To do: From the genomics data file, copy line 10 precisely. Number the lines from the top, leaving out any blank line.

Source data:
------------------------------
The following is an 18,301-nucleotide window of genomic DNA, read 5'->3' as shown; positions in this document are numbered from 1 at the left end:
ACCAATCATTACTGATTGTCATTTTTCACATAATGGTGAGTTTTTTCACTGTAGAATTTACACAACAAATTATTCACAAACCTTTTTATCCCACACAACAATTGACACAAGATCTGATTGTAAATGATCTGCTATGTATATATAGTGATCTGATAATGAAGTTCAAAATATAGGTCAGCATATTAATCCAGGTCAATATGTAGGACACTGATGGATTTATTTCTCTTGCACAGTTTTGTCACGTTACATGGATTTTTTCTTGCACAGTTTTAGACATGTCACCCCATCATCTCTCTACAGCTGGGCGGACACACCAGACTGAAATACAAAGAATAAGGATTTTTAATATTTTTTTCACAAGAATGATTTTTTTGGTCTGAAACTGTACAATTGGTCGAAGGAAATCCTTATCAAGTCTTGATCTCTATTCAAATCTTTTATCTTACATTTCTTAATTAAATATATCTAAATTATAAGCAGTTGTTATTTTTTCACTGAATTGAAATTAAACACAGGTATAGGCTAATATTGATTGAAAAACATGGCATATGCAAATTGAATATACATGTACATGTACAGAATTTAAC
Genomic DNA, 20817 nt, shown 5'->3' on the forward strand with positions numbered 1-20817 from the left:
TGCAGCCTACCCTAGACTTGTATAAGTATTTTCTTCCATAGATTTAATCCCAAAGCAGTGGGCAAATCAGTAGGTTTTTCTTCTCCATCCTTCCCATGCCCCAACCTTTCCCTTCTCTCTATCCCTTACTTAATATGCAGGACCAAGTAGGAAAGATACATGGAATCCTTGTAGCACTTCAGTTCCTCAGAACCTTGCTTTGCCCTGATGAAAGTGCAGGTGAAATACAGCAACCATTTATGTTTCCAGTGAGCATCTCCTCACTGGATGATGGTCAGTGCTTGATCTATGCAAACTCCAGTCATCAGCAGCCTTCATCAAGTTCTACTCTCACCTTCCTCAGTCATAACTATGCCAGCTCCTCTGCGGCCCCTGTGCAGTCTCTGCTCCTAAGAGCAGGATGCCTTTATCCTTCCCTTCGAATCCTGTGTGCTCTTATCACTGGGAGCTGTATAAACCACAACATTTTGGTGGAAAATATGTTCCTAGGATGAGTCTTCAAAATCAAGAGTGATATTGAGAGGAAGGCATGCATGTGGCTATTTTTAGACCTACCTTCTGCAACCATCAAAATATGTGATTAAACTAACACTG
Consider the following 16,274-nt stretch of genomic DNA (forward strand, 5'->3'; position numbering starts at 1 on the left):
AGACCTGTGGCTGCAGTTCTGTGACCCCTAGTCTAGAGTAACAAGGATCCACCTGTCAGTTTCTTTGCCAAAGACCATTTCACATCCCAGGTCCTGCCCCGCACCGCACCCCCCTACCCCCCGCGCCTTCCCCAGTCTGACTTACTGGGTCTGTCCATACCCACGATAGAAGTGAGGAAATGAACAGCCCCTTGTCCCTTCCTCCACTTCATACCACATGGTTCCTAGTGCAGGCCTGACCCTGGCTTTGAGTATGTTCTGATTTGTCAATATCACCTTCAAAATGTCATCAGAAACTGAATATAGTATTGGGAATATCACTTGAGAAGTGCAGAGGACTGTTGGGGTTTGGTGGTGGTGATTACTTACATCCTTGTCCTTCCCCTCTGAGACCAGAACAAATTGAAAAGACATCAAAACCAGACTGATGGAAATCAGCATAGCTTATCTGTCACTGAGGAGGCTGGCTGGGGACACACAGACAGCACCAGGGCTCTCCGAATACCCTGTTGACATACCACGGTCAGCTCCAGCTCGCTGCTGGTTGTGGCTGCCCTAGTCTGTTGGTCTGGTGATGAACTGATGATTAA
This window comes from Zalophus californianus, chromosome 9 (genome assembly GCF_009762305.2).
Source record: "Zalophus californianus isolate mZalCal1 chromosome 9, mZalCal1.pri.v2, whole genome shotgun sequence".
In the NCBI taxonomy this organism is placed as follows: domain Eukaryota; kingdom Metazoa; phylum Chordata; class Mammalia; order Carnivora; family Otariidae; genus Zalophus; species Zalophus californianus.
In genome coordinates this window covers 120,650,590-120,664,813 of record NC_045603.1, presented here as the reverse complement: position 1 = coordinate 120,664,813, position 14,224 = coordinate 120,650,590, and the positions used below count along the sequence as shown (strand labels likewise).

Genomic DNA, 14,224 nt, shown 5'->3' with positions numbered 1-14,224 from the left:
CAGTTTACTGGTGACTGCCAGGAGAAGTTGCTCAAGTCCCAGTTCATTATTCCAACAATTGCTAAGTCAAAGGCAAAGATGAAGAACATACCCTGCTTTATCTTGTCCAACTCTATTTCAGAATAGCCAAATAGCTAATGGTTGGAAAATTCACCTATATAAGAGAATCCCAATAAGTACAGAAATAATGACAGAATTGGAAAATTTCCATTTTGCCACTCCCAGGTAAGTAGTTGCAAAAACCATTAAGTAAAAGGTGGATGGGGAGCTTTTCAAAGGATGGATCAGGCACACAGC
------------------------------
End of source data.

In genome coordinates this window covers 120,650,590-120,664,813 of record NC_045603.1, presented here as the reverse complement: position 1 = coordinate 120,664,813, position 14,224 = coordinate 120,650,590, and the positions used below count along the sequence as shown (strand labels likewise).